# Build a Pile of Cubes

It’s time to work through another CodeWars challenge. This time, I’m going to be showing you how to complete a kata called: “Build a Pile of Cubes” with JavaScript.

The task, as described in the CodeWars kata, is to construct a building which will be a pile of n cubes. The cube at the bottom will have a volume of n³, the cube above will have volume of (n-1)³ and so on until the top which will have a volume of 1³. You are given the total volume m of the building .

Your mission, should you choose to accept it, is, given m, can you find the number n of cubes you have to build?

Okay, so how should we approach this problem? Let’s first try to visualize what’s going on here.

Here is an example of a pile of three cubes as described by the problem statement. Since there is a total of three cubes, the cube at the bottom has a volume of 27, which is 3³. Above that is cube 2, with a volume of 8, and lastly cube 1 has a volume of 1.

We know that every pile of cubes will look exactly like the one above for the top 3 cubes. In fact, every pile of cubes is guaranteed to at least have cube with n = 1, whose volume is also 1. So given the volume, we can subtract 1 from that volume to account for that first cube. If the remaining value, or difference, is positive, we can then subtract 8 to account for the volume of the second cube.

Wait a minute. This is beginning to sound like a while loop. While m is positive, continue to subtract incrementally larger and larger cubes. At the same time, we should be keeping track of the amount of cubes we have piled up as we attempt to reach the volume inputted into the function.

The kata also states that we should return -1 if there is no such n that perfectly corresponds to the volume inputted into the function. Therefore, we need an if statement that will return -1 if m becomes negative once our while loop is complete. If the while loop terminates with m being equal to 0, that would signify that the given volume corresponds perfectly to some pile of cubes, with no volume left over.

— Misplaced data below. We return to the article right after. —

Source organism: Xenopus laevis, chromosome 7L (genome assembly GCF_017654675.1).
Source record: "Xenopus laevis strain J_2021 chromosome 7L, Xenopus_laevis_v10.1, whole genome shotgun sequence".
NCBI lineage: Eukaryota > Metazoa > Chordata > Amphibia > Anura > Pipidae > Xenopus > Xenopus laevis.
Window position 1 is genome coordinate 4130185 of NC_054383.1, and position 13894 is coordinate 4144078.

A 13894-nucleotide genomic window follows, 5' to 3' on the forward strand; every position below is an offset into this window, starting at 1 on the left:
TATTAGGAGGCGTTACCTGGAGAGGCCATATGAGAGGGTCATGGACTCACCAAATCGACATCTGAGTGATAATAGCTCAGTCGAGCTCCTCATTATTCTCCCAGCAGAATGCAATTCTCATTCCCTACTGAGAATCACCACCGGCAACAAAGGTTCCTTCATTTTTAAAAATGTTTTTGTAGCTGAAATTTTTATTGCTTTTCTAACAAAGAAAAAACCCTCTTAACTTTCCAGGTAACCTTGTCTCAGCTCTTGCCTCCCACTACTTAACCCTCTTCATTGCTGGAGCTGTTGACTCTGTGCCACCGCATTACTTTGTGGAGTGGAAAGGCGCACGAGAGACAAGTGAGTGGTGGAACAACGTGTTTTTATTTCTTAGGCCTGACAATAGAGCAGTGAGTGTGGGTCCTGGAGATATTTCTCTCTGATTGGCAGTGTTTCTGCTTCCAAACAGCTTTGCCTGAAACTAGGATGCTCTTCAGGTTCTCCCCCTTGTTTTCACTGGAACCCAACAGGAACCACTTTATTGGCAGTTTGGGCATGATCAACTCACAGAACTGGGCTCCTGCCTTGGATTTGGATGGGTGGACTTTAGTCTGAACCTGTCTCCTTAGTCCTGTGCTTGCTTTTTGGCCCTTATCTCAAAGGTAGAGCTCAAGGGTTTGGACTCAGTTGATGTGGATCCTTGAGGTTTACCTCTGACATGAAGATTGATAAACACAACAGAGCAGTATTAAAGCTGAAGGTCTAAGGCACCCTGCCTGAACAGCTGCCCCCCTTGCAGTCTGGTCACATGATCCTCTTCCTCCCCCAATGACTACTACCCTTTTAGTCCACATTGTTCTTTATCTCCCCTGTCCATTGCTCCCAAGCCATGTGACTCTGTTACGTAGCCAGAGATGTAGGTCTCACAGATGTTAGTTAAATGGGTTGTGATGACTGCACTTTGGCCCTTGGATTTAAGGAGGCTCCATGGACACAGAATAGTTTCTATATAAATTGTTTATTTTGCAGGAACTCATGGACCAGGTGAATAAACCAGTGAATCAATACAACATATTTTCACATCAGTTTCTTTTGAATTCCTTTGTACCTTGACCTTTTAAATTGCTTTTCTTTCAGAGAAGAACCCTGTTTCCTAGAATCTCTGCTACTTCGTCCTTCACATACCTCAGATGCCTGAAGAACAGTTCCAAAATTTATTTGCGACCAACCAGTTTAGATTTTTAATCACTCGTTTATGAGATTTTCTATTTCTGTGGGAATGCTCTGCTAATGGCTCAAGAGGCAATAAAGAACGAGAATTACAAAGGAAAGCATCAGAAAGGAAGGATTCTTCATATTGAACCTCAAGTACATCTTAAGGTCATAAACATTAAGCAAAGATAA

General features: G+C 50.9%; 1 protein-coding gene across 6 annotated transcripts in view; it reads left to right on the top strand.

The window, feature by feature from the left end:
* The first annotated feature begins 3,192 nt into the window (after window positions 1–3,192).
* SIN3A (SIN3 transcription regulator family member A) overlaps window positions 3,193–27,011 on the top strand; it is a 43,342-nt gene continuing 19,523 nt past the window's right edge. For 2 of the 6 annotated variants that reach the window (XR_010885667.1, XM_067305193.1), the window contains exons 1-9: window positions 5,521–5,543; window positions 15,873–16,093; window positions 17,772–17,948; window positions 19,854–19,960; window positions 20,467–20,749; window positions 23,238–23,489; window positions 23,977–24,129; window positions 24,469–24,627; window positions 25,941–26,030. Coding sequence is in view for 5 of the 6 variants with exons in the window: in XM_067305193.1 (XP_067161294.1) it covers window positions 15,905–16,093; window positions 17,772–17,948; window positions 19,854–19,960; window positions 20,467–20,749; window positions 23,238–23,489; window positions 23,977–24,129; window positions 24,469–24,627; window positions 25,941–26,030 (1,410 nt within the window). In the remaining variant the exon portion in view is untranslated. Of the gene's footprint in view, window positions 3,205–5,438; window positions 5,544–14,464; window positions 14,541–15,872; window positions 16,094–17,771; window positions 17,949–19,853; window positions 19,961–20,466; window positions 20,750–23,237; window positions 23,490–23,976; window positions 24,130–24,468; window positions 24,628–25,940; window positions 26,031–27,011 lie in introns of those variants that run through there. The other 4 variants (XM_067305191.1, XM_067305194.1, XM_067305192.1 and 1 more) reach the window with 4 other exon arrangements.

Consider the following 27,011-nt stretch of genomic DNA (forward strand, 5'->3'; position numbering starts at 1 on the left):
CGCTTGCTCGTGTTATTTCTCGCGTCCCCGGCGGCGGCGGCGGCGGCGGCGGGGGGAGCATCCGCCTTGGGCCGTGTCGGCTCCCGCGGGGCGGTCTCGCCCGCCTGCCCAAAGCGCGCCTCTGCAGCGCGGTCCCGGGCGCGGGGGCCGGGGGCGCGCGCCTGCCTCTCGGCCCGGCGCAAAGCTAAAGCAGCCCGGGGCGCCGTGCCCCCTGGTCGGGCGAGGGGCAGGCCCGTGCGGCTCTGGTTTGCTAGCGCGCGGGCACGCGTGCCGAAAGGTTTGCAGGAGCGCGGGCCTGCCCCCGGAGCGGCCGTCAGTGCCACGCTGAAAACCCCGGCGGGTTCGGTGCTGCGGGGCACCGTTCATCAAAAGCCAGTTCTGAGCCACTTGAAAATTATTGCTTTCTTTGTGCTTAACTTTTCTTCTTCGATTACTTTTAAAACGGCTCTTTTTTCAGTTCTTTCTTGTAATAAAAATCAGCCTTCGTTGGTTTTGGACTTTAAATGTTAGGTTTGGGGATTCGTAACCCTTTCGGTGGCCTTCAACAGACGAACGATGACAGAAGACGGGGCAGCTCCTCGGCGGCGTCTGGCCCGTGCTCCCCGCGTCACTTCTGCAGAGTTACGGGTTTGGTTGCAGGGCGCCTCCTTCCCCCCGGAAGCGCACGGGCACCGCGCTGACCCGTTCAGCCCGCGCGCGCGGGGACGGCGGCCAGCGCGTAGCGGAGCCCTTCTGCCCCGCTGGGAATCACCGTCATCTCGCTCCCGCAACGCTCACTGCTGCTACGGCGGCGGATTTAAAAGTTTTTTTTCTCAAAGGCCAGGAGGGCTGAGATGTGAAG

If the while loop indeed results in m equaling 0, we can return the total number of cubes in the pile, and consider our task complete.

Awesome! So what does the actual JavaScript code look like?

Let’s start with declaring the function.

Now, let’s create a variable that will keep track of the number of cubes in our pile.

Now we can make that while loop, that will be running when the volume, *m*, is greater than zero. First, the counter variable will be incremented. Then a *cubes *variable will be calculated using *Math.pow* to find the cube of the *counter *variable. Once that is completed, the new value of the *m *variable will be the difference between the current *m *and the *cubes *variable.

After the while loop, we will use an if statement to determine whether the new *m *value is positive or negative. This is accomplished using *Math.sign*. If *m* is negative, we’ll return -1.

If the *m *value is not negative, we return *counter*, which will be the total number of cubes piled on top of each other.

And there you go. You are now all set to test whether a given volume corresponds to the pile of cubes, and if so, just how many cubes are in that pile.